Accra, March 17, GNA - A public forum on the 2005 Budget on Thursday chastised government for controlling too much of the economy, saying that the budget lacked a pro-poor focus and would not create a uniformed economic base for development.
A panellist representing the government, however welcomed the budget, describing it as a budget of hope.
The other panellists were drawn from the Minority in Parliament, Trades Union Congress, Institute of Social Statistics and Economic Research and the Disabled.
The forum was under the auspices of the Integrated Social Development Centre (ISODEC) with the objective of bringing the 2005 budget onto the doorstep of ordinary people and to hear their voices on government's financial policy.
Mr. Kwaku Agyeman Manu, Deputy Minister of Finance and Economic Planning was upbeat about the 2005 budget, calling it 'budget of hope' and stressed that "government will work at keeping inflation at about 13 per cent by end of December."
Mr Manu said that even though government could not meet the single target for inflation it planned last year, it still has its strategy intact.
He said real GDP of 5.8 per cent would remain the target for government looking at how certain sectors of the economy are expected to perform.
Mr Manu explained that government's decision to maintain 5.8 per cent as real GDP for this year did not mean that growth had been zero or that there had been no growth at all, adding that declining inflation was a good sign.
"What it means is that prices could be high. But it is declining at a slower pace," he said.
He said government expected revenue agencies to rake in more this year, saying; "we expect about 25 trillion cedis this year as against the 17 trillion last year."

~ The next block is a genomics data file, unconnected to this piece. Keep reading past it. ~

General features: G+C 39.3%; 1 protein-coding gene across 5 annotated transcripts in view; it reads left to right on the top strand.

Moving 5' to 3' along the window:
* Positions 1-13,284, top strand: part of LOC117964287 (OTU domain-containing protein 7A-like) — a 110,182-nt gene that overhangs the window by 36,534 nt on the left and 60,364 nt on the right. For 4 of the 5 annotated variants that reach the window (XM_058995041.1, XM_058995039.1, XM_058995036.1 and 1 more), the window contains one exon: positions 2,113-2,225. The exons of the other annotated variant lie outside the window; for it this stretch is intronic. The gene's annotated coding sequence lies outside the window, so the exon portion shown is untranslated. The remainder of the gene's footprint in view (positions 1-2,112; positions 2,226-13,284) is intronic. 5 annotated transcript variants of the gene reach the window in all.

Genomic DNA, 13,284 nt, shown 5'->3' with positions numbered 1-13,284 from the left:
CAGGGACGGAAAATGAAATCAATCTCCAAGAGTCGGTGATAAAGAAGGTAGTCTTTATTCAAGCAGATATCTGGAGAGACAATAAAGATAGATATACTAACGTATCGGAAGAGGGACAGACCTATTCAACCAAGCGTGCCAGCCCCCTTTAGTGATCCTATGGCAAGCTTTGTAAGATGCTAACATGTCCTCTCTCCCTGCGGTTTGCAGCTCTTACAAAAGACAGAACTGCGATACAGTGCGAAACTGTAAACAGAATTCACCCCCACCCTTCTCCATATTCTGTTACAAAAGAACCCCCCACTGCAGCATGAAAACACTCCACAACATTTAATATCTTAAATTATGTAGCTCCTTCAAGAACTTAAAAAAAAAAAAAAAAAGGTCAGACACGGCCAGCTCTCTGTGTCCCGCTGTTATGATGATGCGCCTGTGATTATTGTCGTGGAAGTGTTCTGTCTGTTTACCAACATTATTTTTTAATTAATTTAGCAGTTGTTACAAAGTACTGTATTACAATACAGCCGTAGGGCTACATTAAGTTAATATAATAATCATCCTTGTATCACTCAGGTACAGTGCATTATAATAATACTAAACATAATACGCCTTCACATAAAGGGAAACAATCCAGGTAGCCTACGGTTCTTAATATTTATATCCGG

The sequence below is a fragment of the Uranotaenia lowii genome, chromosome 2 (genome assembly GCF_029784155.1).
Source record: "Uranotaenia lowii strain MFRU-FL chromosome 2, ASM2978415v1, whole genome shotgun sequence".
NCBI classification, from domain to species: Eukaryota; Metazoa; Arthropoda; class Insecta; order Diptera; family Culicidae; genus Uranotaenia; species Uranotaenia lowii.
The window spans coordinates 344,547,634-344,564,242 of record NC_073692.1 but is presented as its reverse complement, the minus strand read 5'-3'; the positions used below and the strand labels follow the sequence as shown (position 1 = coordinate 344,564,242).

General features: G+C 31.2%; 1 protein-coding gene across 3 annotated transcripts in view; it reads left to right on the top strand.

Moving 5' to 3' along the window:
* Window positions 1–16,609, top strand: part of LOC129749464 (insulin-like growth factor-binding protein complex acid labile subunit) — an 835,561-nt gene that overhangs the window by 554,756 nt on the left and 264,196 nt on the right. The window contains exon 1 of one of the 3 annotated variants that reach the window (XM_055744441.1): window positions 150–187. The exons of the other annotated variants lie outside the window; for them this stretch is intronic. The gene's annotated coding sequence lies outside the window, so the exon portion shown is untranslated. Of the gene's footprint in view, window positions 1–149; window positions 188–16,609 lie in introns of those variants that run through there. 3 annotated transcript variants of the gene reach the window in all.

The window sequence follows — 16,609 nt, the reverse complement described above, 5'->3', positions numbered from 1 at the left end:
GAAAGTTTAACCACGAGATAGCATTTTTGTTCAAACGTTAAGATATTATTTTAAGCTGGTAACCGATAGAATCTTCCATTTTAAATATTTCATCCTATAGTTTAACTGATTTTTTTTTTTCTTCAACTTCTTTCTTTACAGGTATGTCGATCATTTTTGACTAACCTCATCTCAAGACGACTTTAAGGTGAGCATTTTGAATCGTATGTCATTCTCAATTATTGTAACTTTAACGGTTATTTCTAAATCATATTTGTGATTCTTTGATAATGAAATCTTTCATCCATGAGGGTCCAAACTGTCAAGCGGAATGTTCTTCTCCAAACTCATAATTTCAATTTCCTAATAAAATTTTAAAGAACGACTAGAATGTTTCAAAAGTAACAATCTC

Mr. Moses Asaga, Minority Spokesman on Finance disagreed with Mr Manu, insisting that it was not for government to say weather the budget was good , but the ordinary people it was meant for.
He said the people "for the last weeks that government increased petroleum prices and read the 2005 budget have not had normal lives."
He said the pain that the introduction of the 50 per cent increase in petroleum has brought to Ghanaians could not be separated from that of the 2005 budget as it incorporated figures and statistics in the petroleum increase.
Mr Asaga noted that the 20 per cent salary increase was not anything for government to be enthusiastic about, stressing, "it has no means of cushioning workers from the effects of the 50 per cent fuel price adjustment.
Mr Asaga blamed government for not effecting meaningful change in the Ghanaian economy as it had relied heavily on an old fashioned framework of cocoa, gold and timber.
"I blame governments that have come since 1918 for not changing the structure of our economy and allowing it to be based on cocoa, gold and timber all these years.
"I have had the opportunity to see things better and I know what I am talking about."
He said Ghana's economy performed well only in the agricultural sector and was saved by cocoa, "a trend we all know too well.
"What we expect is a change that will bring increase in performance by the manufacturing and industry sectors. It is only at this point that we can say that our economy is doing well as our friends in Malaysia and Korea have demonstrated so well."
Mr Asaga said that the 5.8 per cent growth could only be seen as positive when viewed against the other larger sectors of the economy. Mr Edward Kareweh of the General Agricultural Workers Union (GAWU) said for the private sector should be able to play a lead role in economic development, a number of measures, including corporate tax might have to be used as an incentive to prop it up.
He said, given the country's liberal investment policy that allowed sometimes 100 per cent repatriation of profits, much of the wealth created by foreign investors was leaving the country leading to capital flight.
Mr Kareweh noted: "the neo-liberal economy in Ghana, where invisible hands of the IMF and World Bank are behind almost every policy, it is important for our policy makers to consult the people in this country more than the IMF and the World Bank."
He noted that it would be "wishful thinking" for anyone to believe that things would change for the better.
"Well, there is hope for the country. That hope can be activated, if our policy makers would come to the realization that they must listen more to their people", he added.